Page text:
Problems demand and deserve solutions

Four thousand churches close their doors each year. On top of that, 70% of Kentucky Baptist churches are plateaued or in decline. At least 20% of Kentucky Baptist churches did not baptize a new believer in the past twelve months. Persistent and unresolved problems are often a factor in such declining churches. The church in Acts 6 experienced a problem, too, and there are many lessons we can learn from their handling of the situation.

The beginning of Acts says the early church was experiencing phenomenal growth. The Holy Spirit had come in power, the gospel was being preached and thousands of people had come to faith in Jesus and were baptized.

But something happened in that church that seemed to stymie their forward progression. Acts 6:1-7 documents a problem that threatened the future viability of this thriving congregation.

The problem was soon addressed, a solution was recommended and applied, and then we are told that the gospel was preached, and the church once again experienced the power of God in converting sinners to new life in Christ.

How can a pastor, or pastor and other church leaders, help a church that is experiencing problems to the degree that the congregation has plateaued or is in decline? Here are some general considerations from the actions of the leaders in Acts 6:1-7:

1. Discover the problem: In Acts 6, the problem was a division among the members over a group of widows who were not being served. The church did not need to do an extensive survey to discover their problem. It was apparent to everyone. Wise church leaders do not need to be problem hunters, but they do need the wisdom to recognize when trouble has arisen that threatens the unity and forward progression of the congregation.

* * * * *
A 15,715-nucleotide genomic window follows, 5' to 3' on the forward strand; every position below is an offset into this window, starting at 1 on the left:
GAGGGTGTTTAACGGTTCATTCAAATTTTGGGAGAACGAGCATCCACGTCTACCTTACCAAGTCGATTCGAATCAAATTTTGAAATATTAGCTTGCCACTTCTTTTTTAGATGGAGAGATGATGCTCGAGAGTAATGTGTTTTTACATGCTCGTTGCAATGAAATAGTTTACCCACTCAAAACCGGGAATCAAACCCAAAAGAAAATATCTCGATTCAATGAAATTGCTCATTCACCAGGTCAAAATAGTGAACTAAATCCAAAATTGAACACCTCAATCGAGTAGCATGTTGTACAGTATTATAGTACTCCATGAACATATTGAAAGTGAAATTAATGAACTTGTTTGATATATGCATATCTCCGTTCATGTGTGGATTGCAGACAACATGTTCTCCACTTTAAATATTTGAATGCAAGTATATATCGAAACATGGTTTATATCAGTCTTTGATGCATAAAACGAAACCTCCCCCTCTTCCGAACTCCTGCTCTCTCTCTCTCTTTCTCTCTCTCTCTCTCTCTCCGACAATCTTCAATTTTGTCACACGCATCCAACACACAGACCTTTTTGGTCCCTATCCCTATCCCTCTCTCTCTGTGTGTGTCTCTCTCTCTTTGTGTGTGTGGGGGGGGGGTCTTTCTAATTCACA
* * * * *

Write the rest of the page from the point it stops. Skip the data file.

2. Lean into the problem: While some problems in the life of a local church remedy themselves without help from others, that is not the case for all problems. The presenting issue in Acts 6 required involvement from leadership. If the church you are serving has been plateaued or in decline for several years, there are likely some unresolved issues that will need your attention. As you pray and pay attention to the life of the congregation, you may soon discover matters that must be addressed.

3. Collaborate on a solution: One of the great realities of the church in Acts 6 is that they had a model of shared leadership. The apostles worked together and arrived at a potential solution. The pastor who has a group of deacons or elders who will help him diagnose church problems and determine potential remedies is blessed indeed.

4. Implement the solution and move forward: When you address the situation at the church you serve, you may not experience the same outcome as the church in Acts 6, but the problems must be addressed. Wise pastors will be thoughtful, prayerful and considerate, but they will also be intentional. When problems are solved, the church can focus its energy on the outward mission given to them by Christ.

Let’s strive to see no additional Kentucky Baptist churches become part of the “decline” statistic. Like the Acts 6 church, let’s wisely address conflict so that church ministry isn’t hindered. May the Lord use you as a catalyst in your congregation to solve problems and help the church move forward in its mission to impact your community and the world for Christ.

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